Ask Philippa: Backstabbing – Beware the Ides of March

The set of Cal Shakes' 2003 production of JULIUS CAESAR directed by Jon Moscone; photo by Jay Yamada

Ask Philippa: Backstabbing – Beware the Ides of March

by Resident Dramaturg Philippa Kelly 

The Ides of March is a phrase derived from the Latin idus, an allusion to the full moon that marks the halfway point of the month – the 15th day of March, July and October, as well as the 13th day of other months in the Roman calendar year. The Latin term, marti, “March,” is derived from the Latin Mars, the Roman god of war.  

How did a day that was once celebrated by the Romans as a religious day of observance (and one that also designated the settling of debts) become so heavily cloaked in superstition?  

Julius Caesar follows the historical stabbing of Julius Caesar on 15 March in 44 BC. In Shakespeare’s play, after ignoring the warnings of a soothsayer who utters the phrase, “Beware the Ides of March,” Caesar is stabbed 23 times in the back.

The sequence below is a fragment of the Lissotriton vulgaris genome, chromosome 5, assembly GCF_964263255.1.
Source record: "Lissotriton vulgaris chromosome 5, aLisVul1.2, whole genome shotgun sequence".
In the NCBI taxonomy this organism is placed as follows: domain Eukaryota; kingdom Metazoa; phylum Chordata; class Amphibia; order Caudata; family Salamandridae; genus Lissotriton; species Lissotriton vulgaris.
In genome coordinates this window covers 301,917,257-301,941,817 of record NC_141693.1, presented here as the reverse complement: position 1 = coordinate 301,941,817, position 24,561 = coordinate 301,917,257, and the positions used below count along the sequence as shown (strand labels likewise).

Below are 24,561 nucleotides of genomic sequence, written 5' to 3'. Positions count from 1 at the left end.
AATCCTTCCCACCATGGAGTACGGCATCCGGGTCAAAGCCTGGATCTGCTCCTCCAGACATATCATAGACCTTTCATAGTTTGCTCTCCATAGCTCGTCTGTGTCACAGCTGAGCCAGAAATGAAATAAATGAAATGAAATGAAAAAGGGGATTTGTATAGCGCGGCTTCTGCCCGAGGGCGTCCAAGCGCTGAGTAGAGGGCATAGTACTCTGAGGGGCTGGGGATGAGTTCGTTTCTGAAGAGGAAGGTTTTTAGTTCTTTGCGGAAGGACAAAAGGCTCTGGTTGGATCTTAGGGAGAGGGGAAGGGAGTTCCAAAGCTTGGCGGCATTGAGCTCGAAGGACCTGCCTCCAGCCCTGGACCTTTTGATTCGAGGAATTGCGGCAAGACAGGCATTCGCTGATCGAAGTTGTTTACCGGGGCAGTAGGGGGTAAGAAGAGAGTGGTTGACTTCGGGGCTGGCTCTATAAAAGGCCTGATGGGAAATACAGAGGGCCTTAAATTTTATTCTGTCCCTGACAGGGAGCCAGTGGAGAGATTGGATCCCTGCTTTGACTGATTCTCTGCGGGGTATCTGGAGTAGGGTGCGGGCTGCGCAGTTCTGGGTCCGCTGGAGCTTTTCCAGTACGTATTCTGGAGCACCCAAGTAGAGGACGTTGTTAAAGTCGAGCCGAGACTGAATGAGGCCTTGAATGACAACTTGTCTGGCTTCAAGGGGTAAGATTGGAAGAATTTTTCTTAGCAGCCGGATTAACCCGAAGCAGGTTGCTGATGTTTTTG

Thus, the same character who brought us the month of July (derived from “Julius”) involuntarily inaugurated the phrase ‘backstabbing’.   


On this day in 1865—two and a half years following the Emancipation Proclamation—the enslaved people of Galveston, Texas were finally informed that the American Civil

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